Vacancies in the United States' intelligence leadership, including the director of national intelligence and his chief deputies, are raising alarms over a potential "train wreck" of vulnerability, intelligence sources and others on Capitol Hill tell Fox News.
The goal of the national director is to maximize assets across the intelligence community. But the senior Republican on the House intelligence committee says that is not happening because the position, the nation’s top intelligence official, is now subordinate to the White House counterterrorism adviser John Brennan.
“The other DNIs have always been very, very professional. They've never been political. Under this administration, John Brennan has politicized intelligence. That's the danger here,” Rep. Pete Hoekstra of Michigan said, adding that Brennan is not subject to congressional oversight as a presidential appointee.
The job opened up when previous Director of National Intelligence Dennis Blair was forced out last month after a series of apparent intelligence failures raised questions about the country's preparedness for detecting and stopping new terror plots.
The president's choice to replace Blair is James Clapper, a retired Air Force general and currently the top intelligence official within the defense department, but he still needs to be confirmed by the Senate.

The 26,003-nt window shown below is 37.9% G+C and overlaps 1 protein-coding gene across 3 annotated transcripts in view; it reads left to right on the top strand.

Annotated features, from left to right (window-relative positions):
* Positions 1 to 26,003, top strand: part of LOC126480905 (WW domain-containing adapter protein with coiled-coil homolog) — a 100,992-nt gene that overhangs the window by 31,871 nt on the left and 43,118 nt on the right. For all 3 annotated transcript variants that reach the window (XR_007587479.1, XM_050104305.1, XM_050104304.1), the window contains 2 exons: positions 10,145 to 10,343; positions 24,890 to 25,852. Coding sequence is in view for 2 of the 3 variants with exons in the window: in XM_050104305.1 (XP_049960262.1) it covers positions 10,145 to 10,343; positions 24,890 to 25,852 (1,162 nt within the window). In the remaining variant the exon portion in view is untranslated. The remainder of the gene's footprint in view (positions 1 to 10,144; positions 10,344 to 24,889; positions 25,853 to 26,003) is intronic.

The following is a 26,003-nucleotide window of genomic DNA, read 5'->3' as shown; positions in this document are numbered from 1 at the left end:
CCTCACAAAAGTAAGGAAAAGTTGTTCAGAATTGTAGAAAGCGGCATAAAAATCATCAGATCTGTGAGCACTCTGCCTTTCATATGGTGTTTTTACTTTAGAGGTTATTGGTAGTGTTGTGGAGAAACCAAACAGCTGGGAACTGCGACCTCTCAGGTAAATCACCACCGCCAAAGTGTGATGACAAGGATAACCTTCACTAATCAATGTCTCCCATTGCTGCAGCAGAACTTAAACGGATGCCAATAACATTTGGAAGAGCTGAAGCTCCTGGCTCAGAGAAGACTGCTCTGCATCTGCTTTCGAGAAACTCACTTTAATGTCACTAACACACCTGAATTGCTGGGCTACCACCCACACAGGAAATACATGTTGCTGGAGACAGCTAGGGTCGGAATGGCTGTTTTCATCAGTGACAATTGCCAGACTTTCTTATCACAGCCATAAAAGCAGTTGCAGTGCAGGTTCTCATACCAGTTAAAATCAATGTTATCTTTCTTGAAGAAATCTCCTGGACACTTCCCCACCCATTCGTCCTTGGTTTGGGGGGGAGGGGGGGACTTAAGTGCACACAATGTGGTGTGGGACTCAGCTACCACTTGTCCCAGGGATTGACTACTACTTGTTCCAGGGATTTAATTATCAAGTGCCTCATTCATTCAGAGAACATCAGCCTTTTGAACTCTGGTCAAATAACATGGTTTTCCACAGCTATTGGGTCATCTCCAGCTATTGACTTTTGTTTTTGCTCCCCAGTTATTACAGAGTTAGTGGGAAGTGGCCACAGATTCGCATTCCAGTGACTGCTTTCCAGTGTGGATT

A former senior intelligence official tells Fox News that he believes Clapper would not under any circumstances accept a recess appointment, which allows the president to bypass the Senate. And while no date is set for confirmation hearings, Sen. Dianne Feinstein, D-Calif., the chairwoman of the Senate intelligence committee, says the process is moving forward. For example, senators' questions have gone out to Clapper, and responses could come back in a matter of days.
The issue according to some aides on the hill is whether work on the intelligence authorization bill will stall the Clapper confirmation. There has not been an intelligence authorization bill, according to Sen. Feinstein, for five years, and without one, she believes the powerful intelligence committee is at risk "of becoming paper tigers. Oversight is weakened unless we have the ability to make law based on that oversight."
Right now the bill, which deals with a number of issues, including congressional notification, has the green light from Feinstein, Sen. Kit Bond, the ranking Republican on her committee, and Rep. Sylvester Reyes, chairman of the House committee, as well as White House officials.
But House Speaker Nancy Pelosi -- who was the ranking Democratic member of the House intelligence committee when the 9/11 attacks occurred -- says some issues still need to be resolved. Her aides would not be more specific. Speaker Pelosi famously disagreed with the CIA publicly over when and how she was notified about the waterboarding of high value detainees post 9/11.
Though Feinstein believes the Clapper nomination and the intelligence authorization bill can move forward in tandem, others question whether significant progress can be made on both before the August recess. Also, Bond and Feinstein have had reservations about another member of the military becoming national intelligence director.